Another Illuminating Study on Headlights

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Chances are, when you purchased your most recent vehicle, headlight performance was not a deciding factor. But, since most of us don’t like to take chances with our safety and that of our passengers, it is worthy of consideration, especially in light of the most recent study by the Insurance Institute for Highway Safety (IIHS).

In April, PVI wrote an article on the first study the IIHS conducted on headlights, which focused on midsize vehicles: Shining Some Light on Headlights. That study revealed that factory-installed headlights did not fare well. The most recent study focused on small SUVs, and the results were even worse.

Of the 21 SUVs tested, not one earned a “Good” rating based on IIHS’s headlight evaluations. There are 47 different headlight combinations available for the 21 SUVs, but only four received an “Acceptable” rating. More than two-thirds of them were rated “Poor.”

Government standards for headlights are based on laboratory tests, which don’t accurately gauge performance in actual road conditions. The fact that half of all traffic deaths occur either in the dark or around dawn or dusk illustrates the importance of such tests for optimal headlight performance. IIHS engineers evaluate headlights on the Vehicle Research Center’s track after dark. A special device is used to measure how far the light is projected as the vehicle is driven on five approaches: traveling straight, a sharp left curve, a sharp right curve, a gradual left curve and a gradual right curve.

The IIHS rating system doesn’t favor one type of technology over the other. Instead, it simply measures the amount of usable light provided by low beams and high beams as vehicles travel on straightaways and curves. However, vehicles can earn extra credit if they have high-beam assist, which automatically switches between high and low beams based on the presence of other vehicles.

Seventeen of the rated SUV headlight combinations have unacceptable glare. “Glare issues are usually a result of poorly aimed headlights,” says IIHS Senior Research Engineer Matthew Brumbelow. “SUV headlights are mounted higher than car headlights, so they generally should be aimed lower. Instead, many of them are aimed higher than the car headlights we’ve tested so far.”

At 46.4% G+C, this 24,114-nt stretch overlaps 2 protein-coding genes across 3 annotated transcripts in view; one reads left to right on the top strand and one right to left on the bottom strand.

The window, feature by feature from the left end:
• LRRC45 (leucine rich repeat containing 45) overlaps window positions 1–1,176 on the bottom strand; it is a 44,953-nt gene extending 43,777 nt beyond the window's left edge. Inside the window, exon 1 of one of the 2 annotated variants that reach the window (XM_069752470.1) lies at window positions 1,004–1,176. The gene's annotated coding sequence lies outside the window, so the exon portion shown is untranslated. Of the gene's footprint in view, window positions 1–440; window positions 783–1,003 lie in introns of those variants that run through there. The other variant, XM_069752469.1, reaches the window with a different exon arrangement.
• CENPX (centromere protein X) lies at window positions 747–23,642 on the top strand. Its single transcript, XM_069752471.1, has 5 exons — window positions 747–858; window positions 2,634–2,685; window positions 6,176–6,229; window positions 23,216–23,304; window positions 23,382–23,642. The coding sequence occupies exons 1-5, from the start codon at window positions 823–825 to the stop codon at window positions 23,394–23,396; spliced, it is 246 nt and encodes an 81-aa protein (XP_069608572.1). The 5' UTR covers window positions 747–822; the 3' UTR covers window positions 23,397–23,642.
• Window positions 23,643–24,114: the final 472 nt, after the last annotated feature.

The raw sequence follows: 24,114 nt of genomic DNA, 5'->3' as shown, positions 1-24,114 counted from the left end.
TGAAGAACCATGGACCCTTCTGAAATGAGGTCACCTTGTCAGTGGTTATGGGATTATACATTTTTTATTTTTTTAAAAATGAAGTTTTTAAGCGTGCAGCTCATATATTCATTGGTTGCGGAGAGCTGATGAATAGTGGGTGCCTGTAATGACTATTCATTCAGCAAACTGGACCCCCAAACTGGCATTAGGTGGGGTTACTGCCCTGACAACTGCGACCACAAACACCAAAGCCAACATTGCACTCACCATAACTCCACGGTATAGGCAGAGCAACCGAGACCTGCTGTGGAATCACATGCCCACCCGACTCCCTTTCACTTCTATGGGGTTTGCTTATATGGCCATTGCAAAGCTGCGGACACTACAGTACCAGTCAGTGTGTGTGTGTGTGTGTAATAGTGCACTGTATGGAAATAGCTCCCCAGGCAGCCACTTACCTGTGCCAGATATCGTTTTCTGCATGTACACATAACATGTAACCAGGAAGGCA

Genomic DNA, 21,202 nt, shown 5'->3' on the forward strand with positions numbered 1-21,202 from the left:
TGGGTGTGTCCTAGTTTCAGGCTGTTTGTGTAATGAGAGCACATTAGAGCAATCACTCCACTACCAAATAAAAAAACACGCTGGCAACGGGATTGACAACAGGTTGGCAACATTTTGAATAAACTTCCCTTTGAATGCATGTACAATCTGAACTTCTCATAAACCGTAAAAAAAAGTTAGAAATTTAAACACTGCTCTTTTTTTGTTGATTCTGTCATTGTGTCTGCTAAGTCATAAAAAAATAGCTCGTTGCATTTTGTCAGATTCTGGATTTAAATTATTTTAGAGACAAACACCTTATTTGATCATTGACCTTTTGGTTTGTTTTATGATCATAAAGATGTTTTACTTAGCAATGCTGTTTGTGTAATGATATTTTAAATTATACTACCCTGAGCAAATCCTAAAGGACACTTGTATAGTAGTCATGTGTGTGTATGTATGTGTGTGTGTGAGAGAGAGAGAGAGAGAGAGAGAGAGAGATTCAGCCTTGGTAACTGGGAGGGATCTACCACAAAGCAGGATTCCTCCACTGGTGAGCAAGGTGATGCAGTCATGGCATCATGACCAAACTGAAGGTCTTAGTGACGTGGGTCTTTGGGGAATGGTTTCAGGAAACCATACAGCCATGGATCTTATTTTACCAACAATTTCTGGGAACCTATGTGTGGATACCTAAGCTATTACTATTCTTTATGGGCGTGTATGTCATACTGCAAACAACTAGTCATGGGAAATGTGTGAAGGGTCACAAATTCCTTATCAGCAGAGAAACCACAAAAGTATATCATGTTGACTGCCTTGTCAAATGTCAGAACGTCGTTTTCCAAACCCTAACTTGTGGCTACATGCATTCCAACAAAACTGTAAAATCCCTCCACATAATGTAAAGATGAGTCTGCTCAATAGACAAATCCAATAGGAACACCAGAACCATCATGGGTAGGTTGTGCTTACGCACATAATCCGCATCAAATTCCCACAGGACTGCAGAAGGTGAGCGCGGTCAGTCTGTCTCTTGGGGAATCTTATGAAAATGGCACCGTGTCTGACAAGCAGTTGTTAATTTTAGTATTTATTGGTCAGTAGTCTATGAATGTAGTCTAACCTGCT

As with midsize cars, the IIHS evaluations of small SUVs showed that a vehicle’s price tag doesn’t correspond to the quality of headlights. More modern lighting types, including high-intensity discharge (HID) and LED lamps, and curve-adaptive systems, which swivel in the direction of steering, also are no guarantee of good performance.

“Manufacturers aren’t paying enough attention to the actual on-road performance of this basic equipment,” says Brumbelow. “We’re optimistic that improvements will come quickly now that we’ve given automakers something to strive for.”

IIHS Headlight Ratings for Small SUVs

Best available headlight system for each model. (2016 models unless specified)

Acceptable

2017 Ford Escape

Honda CR-V

Hyundai Tucson

Mazda CX-3

Marginal

BMW X1

Mazda CX-5

Mitsubishi Outlander

Toyota RAV4

Volkswagen Tiguan

Poor

Audi Q3

Buick Encore

Chevrolet Trax

Fiat 500X

Honda HR-V

Jeep Patriot

Jeep Renegade

Jeep Wrangler

2017 Kia Sportage

Mitsubishi Outlander Sport

Nissan Rogue

Subaru Forester

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The Insurance Institute for Highway Safety is an independent, nonprofit scientific and educational organization dedicated to reducing the losses — deaths, injuries and property damage — from crashes on the nation’s roads.

The Highway Loss Data Institute shares and supports this mission through scientific studies of insurance data representing the human and economic losses resulting from the ownership and operation of different types of vehicles and by publishing insurance loss results by vehicle make and model.

Both organizations are wholly supported by auto insurers.

 

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